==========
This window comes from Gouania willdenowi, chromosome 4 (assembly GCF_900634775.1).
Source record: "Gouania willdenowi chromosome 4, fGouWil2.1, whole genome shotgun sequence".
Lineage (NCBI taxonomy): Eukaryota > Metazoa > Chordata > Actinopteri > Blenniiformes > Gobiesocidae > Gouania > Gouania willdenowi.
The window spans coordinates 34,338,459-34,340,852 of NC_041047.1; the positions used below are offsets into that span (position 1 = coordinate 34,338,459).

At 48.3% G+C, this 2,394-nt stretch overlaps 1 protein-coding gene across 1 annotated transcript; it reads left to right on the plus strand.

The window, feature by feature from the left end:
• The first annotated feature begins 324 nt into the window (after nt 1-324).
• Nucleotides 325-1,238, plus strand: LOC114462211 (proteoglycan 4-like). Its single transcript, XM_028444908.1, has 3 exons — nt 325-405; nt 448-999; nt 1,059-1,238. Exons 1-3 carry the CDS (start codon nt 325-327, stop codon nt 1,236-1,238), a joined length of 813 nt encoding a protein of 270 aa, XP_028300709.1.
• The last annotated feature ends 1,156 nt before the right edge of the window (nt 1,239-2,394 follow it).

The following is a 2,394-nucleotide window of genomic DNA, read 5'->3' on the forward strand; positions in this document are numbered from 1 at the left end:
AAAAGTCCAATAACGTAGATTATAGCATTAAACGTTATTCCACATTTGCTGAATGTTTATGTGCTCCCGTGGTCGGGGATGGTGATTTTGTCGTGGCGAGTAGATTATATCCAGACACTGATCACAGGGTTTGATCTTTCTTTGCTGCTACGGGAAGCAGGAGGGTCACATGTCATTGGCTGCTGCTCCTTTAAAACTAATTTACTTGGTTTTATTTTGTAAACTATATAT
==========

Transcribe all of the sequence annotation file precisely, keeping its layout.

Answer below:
This window comes from Gouania willdenowi, chromosome 4 (assembly GCF_900634775.1).
Source record: "Gouania willdenowi chromosome 4, fGouWil2.1, whole genome shotgun sequence".
Lineage (NCBI taxonomy): Eukaryota > Metazoa > Chordata > Actinopteri > Blenniiformes > Gobiesocidae > Gouania > Gouania willdenowi.
The window spans coordinates 34,338,459-34,340,852 of NC_041047.1; the positions used below are offsets into that span (position 1 = coordinate 34,338,459).

At 48.3% G+C, this 2,394-nt stretch overlaps 1 protein-coding gene across 1 annotated transcript; it reads left to right on the plus strand.

The window, feature by feature from the left end:
• The first annotated feature begins 324 nt into the window (after nt 1-324).
• Nucleotides 325-1,238, plus strand: LOC114462211 (proteoglycan 4-like). Its single transcript, XM_028444908.1, has 3 exons — nt 325-405; nt 448-999; nt 1,059-1,238. Exons 1-3 carry the CDS (start codon nt 325-327, stop codon nt 1,236-1,238), a joined length of 813 nt encoding a protein of 270 aa, XP_028300709.1.
• The last annotated feature ends 1,156 nt before the right edge of the window (nt 1,239-2,394 follow it).

The following is a 2,394-nucleotide window of genomic DNA, read 5'->3' on the forward strand; positions in this document are numbered from 1 at the left end:
AAAAGTCCAATAACGTAGATTATAGCATTAAACGTTATTCCACATTTGCTGAATGTTTATGTGCTCCCGTGGTCGGGGATGGTGATTTTGTCGTGGCGAGTAGATTATATCCAGACACTGATCACAGGGTTTGATCTTTCTTTGCTGCTACGGGAAGCAGGAGGGTCACATGTCATTGGCTGCTGCTCCTTTAAAACTAATTTACTTGGTTTTATTTTGTAAACTATATAT